Hard-to-heal wounds can come about in many ways. For example, around 50 percent of the elderly population in Italy have an experience with a hard-to-heal wound at some point in their later years – meaning that this is a major concern for the elderly community.
Also, people suffering from Diabetes Mellitus (type I or II) can have trouble in wound healing, especially in extremities such as their legs and feet. Hard-to-heal wounds can take many forms, from pressure ulcers (bedsores) to cuts or surgical wounds.
Hard-To-Heal Wound Formation
An example of a hard-to-heal wound is a pressure ulcer, otherwise known as bedsore. These form on bony prominences, usually in cases where people are immobilized for extended periods of time such as people who are injured or the elderly.
A pressure ulcer starts off as an area of skin which has been under physical pressure for a long time, which can decrease blood flow. The skin can begin to break, with the subcutaneous layer becoming exposed – as well as muscle and tendon exposure occurring in more severe cases. These are classified as hard-to-heal wounds, as because the patient cannot move, the pressure on the wounded area can rarely be fully alleviated.
Furthermore, pressure ulcers are usually not discovered by healthcare professionals until they have progressed to a severe stage as they are usually underneath the patient’s body, so are therefore difficult to spot.
Pressure ulcer. Image Credit: Arthit Premprayot / Shutterstock
Another example of a head-to-head wound is that of a person who has the condition Diabetes Mellitus – wither type I or type II. If a patient with diabetes develops a foot ulcer (a break in the skin caused by excessive pressure and/or rubbing of a small region of the sole of the foot), it can worsen very rapidly.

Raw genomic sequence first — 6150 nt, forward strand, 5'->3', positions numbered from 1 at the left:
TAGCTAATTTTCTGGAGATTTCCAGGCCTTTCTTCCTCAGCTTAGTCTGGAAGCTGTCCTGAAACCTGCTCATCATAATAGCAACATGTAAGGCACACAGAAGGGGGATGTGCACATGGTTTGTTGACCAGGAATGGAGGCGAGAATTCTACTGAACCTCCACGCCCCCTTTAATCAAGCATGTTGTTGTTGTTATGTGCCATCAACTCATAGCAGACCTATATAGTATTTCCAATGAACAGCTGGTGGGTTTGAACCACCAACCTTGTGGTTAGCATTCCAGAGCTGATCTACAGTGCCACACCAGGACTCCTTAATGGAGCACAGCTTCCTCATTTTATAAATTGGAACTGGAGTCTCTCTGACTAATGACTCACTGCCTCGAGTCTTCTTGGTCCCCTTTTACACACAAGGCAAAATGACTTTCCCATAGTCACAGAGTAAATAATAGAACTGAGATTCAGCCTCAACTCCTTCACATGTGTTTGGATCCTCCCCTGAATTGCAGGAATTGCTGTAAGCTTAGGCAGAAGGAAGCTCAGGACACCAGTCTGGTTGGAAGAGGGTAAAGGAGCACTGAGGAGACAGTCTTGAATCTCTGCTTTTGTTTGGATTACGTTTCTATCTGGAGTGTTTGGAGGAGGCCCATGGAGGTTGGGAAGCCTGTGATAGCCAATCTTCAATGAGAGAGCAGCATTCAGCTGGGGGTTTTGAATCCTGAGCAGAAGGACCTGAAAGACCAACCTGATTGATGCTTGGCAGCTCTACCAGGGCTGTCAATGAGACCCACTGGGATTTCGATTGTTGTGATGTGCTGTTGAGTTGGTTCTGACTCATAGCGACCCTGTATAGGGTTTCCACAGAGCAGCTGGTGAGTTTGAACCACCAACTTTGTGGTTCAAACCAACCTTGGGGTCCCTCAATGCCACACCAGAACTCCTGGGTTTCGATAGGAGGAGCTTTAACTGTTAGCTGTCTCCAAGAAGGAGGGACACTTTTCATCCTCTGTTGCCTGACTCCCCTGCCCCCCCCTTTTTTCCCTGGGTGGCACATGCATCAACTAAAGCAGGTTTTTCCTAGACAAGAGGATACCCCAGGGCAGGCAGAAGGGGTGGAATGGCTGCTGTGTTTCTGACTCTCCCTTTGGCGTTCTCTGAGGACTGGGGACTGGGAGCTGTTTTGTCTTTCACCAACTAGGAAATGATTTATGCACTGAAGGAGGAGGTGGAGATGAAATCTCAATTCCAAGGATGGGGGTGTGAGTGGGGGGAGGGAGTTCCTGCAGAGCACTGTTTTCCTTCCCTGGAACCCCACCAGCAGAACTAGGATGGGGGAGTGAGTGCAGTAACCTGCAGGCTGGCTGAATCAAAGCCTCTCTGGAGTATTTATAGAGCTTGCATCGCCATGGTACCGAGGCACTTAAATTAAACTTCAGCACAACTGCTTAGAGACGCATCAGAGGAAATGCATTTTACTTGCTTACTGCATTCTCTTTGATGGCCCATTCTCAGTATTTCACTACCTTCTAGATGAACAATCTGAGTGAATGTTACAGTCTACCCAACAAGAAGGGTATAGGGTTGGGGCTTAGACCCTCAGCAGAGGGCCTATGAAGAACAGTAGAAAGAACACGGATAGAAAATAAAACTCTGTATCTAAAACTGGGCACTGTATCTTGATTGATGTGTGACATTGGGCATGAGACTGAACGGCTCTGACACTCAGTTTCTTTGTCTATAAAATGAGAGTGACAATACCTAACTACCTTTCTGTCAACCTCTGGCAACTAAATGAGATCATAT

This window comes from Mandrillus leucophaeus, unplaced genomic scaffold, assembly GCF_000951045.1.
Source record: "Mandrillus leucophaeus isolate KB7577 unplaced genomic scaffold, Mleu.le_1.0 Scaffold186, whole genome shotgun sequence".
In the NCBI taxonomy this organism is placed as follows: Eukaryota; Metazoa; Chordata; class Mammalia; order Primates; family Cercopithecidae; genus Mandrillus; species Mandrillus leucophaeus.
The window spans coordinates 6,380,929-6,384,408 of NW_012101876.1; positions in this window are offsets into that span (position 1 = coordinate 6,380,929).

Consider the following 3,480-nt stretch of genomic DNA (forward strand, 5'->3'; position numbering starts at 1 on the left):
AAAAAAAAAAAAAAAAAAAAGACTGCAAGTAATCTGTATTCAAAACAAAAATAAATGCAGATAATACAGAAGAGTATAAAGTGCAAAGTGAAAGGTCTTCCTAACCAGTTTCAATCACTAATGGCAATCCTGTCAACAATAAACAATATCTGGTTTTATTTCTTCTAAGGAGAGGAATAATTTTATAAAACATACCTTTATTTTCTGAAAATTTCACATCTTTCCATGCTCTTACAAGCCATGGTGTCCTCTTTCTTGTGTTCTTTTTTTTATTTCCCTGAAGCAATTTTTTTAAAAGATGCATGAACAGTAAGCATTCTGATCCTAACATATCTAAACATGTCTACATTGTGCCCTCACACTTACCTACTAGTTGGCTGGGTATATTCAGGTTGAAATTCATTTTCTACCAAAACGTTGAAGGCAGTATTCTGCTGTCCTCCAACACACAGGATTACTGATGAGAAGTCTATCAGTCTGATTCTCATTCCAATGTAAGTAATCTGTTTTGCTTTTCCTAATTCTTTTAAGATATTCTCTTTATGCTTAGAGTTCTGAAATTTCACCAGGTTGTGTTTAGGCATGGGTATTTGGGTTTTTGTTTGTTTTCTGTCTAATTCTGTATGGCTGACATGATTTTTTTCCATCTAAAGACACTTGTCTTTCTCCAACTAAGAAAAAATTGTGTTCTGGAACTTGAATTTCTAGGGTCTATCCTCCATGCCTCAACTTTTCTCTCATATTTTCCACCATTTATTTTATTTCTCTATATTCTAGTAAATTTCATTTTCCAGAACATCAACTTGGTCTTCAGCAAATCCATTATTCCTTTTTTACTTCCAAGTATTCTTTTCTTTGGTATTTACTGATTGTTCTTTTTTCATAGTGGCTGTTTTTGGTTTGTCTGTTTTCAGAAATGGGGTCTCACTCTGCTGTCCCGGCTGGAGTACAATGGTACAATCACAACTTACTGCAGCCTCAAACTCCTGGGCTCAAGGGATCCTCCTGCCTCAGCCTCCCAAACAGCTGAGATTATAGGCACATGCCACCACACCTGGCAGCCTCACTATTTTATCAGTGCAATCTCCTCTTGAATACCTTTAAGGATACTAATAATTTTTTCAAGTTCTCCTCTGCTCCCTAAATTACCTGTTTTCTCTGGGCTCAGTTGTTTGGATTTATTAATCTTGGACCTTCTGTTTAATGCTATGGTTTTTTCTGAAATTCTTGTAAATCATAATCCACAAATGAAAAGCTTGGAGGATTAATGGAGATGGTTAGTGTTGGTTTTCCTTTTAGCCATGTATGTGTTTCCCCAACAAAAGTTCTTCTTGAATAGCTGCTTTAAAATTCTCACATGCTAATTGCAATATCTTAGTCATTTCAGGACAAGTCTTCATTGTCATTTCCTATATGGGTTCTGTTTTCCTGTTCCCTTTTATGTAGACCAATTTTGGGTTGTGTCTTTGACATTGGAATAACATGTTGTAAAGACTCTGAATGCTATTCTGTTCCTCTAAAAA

This can occur because of a variety of underlying conditions – with one of the main causes being venous insufficiency, which is where the veins within the peripheral parts of the body (e.g. feet and legs) are not functioning properly.
With these underlying conditions, the ulcer cannot become fully healed, as there is not enough blood flow to the skin surrounding the wound, leaving those areas deficient in platelets and other healing blood constituents.
This same problem can arise if a person with Diabetes Mellitus type I or II undergoes surgery on any peripheral parts of the body, as the surgical wound cannot fully heal. This usually leads to infections, sepsis, or Necrotising fasciitis.
Hard-To-Heal Wound Treatment
Usually, hard-to-heal wounds are treated using basic washing and dressing, with the dressing being changed regularly. However, if an improvement isn’t seen, other measures must be taken to help the wound heal fully.
Skin grafts from other parts of the body are required to help seal wounds which are not closing fully, such as large ulcers.
Platelet-Derived Growth Factors
For diabetic foot ulcers, a new treatment is being tested involving platelet-derived growth factors and an ester of hyaluronan – both of which are involved in the natural healing of wounds. In a study performed in 2000, encouraging results were obtained when a granulocyte-colony stimulating factor was applied to a diabetic ulcer, which encouraged natural wound healing without adequate peripheral venous function.
Unfortunately, in many cases of hard-to-heal wounds, especially in patients who suffer from type I or II diabetes, the final solution is to amputate the wounded limb/area up to a point where the venous function is advanced enough to fully heal the new surgical wound naturally.
In older patients suffering from pressure ulcers/bedsores, if these wounds can not heal fully with current treatment methods, the patient usually passes away due to other underlying issues. These wounds can also become infected, which can cause sepsis that takes hold very rapidly, as they are too old to fight the infection on their own.